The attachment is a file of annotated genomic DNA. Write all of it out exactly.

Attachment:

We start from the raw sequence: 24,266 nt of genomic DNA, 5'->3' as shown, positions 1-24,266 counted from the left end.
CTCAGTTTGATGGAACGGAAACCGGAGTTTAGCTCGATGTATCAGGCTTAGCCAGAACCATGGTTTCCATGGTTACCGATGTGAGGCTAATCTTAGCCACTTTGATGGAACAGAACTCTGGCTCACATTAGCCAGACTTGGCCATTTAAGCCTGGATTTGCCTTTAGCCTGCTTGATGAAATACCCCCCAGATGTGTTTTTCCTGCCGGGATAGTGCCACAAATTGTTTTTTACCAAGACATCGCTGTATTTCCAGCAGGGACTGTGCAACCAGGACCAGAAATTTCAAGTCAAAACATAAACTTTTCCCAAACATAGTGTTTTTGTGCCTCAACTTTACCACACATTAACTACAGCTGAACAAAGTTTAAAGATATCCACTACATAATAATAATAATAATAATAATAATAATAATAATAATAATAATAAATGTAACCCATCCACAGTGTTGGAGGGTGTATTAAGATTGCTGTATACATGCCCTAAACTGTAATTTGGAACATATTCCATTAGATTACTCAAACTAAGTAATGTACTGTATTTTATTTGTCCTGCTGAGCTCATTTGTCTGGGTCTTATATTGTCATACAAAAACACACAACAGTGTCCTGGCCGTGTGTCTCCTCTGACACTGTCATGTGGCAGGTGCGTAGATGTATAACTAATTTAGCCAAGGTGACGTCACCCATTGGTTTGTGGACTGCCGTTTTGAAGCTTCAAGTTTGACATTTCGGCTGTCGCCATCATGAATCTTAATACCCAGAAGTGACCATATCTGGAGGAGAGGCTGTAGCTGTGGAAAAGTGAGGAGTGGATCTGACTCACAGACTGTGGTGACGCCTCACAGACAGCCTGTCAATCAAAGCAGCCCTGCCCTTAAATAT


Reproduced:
We start from the raw sequence: 24,266 nt of genomic DNA, 5'->3' as shown, positions 1-24,266 counted from the left end.
CTCAGTTTGATGGAACGGAAACCGGAGTTTAGCTCGATGTATCAGGCTTAGCCAGAACCATGGTTTCCATGGTTACCGATGTGAGGCTAATCTTAGCCACTTTGATGGAACAGAACTCTGGCTCACATTAGCCAGACTTGGCCATTTAAGCCTGGATTTGCCTTTAGCCTGCTTGATGAAATACCCCCCAGATGTGTTTTTCCTGCCGGGATAGTGCCACAAATTGTTTTTTACCAAGACATCGCTGTATTTCCAGCAGGGACTGTGCAACCAGGACCAGAAATTTCAAGTCAAAACATAAACTTTTCCCAAACATAGTGTTTTTGTGCCTCAACTTTACCACACATTAACTACAGCTGAACAAAGTTTAAAGATATCCACTACATAATAATAATAATAATAATAATAATAATAATAATAATAATAATAAATGTAACCCATCCACAGTGTTGGAGGGTGTATTAAGATTGCTGTATACATGCCCTAAACTGTAATTTGGAACATATTCCATTAGATTACTCAAACTAAGTAATGTACTGTATTTTATTTGTCCTGCTGAGCTCATTTGTCTGGGTCTTATATTGTCATACAAAAACACACAACAGTGTCCTGGCCGTGTGTCTCCTCTGACACTGTCATGTGGCAGGTGCGTAGATGTATAACTAATTTAGCCAAGGTGACGTCACCCATTGGTTTGTGGACTGCCGTTTTGAAGCTTCAAGTTTGACATTTCGGCTGTCGCCATCATGAATCTTAATACCCAGAAGTGACCATATCTGGAGGAGAGGCTGTAGCTGTGGAAAAGTGAGGAGTGGATCTGACTCACAGACTGTGGTGACGCCTCACAGACAGCCTGTCAATCAAAGCAGCCCTGCCCTTAAATAT